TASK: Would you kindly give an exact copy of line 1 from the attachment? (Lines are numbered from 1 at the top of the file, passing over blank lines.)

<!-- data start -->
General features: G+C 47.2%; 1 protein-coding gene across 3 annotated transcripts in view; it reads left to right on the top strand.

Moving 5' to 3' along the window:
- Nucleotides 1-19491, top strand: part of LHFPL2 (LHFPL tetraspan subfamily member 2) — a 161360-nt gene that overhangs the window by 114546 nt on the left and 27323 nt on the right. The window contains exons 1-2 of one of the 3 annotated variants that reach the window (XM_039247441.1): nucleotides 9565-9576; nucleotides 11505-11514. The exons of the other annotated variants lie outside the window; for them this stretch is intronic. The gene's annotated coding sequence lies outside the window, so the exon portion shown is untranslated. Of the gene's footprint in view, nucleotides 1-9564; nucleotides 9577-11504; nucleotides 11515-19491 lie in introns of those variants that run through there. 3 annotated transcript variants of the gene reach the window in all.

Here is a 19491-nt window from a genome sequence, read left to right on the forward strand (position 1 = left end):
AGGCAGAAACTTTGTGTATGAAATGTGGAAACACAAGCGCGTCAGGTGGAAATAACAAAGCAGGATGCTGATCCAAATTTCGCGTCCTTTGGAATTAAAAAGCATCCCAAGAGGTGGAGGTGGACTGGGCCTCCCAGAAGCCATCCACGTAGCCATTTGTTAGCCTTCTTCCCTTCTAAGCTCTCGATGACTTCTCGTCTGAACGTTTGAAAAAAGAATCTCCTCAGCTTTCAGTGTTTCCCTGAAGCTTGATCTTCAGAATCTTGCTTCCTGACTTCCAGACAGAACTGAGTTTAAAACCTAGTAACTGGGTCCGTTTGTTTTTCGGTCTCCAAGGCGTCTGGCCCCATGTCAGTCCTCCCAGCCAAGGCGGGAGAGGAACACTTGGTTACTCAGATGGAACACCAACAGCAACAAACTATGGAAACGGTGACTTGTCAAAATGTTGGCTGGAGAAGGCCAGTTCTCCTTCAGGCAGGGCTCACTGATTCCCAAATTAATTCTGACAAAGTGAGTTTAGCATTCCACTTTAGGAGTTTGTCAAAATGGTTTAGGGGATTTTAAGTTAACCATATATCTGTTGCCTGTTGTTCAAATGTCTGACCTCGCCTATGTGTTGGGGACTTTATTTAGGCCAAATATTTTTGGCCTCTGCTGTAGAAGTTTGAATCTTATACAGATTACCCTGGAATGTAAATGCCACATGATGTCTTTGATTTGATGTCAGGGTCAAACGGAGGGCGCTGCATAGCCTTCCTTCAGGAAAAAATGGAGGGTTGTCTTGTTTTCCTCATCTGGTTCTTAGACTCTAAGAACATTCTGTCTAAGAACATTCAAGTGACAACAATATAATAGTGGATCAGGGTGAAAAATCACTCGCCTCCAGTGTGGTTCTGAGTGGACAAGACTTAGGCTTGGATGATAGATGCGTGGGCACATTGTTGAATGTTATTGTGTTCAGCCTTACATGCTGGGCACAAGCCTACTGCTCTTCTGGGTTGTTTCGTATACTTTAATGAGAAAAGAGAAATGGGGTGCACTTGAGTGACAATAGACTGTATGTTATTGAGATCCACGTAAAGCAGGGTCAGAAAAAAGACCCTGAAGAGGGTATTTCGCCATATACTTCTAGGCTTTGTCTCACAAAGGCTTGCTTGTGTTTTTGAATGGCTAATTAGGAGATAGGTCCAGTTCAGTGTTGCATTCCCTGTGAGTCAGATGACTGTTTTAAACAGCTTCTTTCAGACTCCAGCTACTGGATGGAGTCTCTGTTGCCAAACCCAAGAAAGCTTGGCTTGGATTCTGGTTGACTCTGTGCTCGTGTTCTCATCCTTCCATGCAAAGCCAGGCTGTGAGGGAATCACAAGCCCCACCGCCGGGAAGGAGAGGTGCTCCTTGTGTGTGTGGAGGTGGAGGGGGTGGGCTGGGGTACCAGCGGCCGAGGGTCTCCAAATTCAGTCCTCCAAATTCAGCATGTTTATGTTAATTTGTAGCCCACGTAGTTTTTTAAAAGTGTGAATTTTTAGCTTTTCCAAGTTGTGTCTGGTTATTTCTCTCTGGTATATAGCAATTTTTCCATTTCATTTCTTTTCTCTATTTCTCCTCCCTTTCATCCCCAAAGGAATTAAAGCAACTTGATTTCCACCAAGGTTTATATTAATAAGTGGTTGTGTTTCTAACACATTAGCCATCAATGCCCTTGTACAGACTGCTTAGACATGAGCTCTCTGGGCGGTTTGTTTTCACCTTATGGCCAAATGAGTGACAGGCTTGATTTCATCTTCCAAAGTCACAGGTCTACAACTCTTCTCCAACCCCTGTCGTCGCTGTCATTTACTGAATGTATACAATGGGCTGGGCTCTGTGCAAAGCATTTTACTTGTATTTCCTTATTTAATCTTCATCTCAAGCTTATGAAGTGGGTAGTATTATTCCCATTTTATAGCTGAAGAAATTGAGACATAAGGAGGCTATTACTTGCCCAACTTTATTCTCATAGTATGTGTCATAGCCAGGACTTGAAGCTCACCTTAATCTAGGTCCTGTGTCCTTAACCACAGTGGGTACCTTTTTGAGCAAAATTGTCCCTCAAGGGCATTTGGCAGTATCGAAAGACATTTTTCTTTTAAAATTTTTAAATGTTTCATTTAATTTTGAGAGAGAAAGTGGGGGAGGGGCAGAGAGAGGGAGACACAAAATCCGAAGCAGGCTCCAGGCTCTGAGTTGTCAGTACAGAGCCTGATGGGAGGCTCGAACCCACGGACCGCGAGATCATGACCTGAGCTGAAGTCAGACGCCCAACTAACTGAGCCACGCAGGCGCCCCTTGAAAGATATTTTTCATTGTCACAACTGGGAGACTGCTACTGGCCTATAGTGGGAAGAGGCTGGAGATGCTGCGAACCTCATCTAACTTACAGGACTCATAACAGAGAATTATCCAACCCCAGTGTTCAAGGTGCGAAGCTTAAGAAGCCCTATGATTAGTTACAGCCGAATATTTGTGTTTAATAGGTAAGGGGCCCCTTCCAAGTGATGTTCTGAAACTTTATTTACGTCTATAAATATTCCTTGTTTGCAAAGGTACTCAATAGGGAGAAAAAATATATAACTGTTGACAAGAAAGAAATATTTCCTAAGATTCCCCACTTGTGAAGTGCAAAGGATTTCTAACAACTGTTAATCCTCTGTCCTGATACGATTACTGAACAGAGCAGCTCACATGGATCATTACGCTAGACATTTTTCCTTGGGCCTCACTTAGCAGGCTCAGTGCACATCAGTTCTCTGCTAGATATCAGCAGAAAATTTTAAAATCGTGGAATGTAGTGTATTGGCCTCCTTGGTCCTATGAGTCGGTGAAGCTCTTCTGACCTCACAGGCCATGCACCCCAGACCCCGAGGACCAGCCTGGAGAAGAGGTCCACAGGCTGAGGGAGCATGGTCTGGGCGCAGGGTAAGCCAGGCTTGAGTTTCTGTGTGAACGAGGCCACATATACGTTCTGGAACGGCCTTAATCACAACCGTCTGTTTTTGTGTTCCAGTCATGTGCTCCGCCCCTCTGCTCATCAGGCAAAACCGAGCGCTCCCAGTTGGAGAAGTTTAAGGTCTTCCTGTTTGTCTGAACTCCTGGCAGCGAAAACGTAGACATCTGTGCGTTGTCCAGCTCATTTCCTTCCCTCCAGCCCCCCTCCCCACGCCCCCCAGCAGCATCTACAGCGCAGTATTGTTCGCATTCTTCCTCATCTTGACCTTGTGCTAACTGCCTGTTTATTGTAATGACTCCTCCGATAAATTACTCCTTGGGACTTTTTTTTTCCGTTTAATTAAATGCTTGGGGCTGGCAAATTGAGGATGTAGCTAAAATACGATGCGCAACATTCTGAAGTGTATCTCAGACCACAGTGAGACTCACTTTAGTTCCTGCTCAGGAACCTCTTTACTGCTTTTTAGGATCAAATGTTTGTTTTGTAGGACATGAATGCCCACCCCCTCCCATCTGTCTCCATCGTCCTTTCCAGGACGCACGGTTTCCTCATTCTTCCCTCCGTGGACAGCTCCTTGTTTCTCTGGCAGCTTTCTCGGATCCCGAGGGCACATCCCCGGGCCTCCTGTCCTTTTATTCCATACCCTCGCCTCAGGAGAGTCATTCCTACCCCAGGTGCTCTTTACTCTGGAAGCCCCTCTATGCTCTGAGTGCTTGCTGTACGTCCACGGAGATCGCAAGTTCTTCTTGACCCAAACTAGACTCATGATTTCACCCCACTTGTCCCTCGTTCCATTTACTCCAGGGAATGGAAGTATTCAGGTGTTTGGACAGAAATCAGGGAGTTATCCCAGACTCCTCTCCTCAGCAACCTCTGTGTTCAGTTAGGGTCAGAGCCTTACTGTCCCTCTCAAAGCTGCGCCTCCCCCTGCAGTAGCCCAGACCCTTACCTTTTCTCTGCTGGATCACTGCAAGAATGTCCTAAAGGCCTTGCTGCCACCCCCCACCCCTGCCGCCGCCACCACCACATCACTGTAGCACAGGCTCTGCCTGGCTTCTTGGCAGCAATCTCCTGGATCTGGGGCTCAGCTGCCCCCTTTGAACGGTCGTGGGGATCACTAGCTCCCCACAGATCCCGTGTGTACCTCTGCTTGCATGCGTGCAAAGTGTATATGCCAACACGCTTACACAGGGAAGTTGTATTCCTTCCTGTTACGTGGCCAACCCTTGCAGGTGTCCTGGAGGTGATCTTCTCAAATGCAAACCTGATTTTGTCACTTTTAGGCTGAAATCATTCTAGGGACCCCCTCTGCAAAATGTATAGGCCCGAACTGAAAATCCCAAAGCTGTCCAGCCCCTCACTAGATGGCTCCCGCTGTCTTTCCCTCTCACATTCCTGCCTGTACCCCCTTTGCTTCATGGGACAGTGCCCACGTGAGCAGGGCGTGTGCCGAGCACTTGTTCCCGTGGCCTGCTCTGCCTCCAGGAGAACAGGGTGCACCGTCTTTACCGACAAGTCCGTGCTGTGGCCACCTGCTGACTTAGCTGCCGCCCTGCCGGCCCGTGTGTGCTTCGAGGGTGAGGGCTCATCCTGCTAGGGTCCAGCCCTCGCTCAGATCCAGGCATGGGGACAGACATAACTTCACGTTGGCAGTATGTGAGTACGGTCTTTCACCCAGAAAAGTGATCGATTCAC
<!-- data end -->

General features: G+C 47.2%; 1 protein-coding gene across 3 annotated transcripts in view; it reads left to right on the top strand.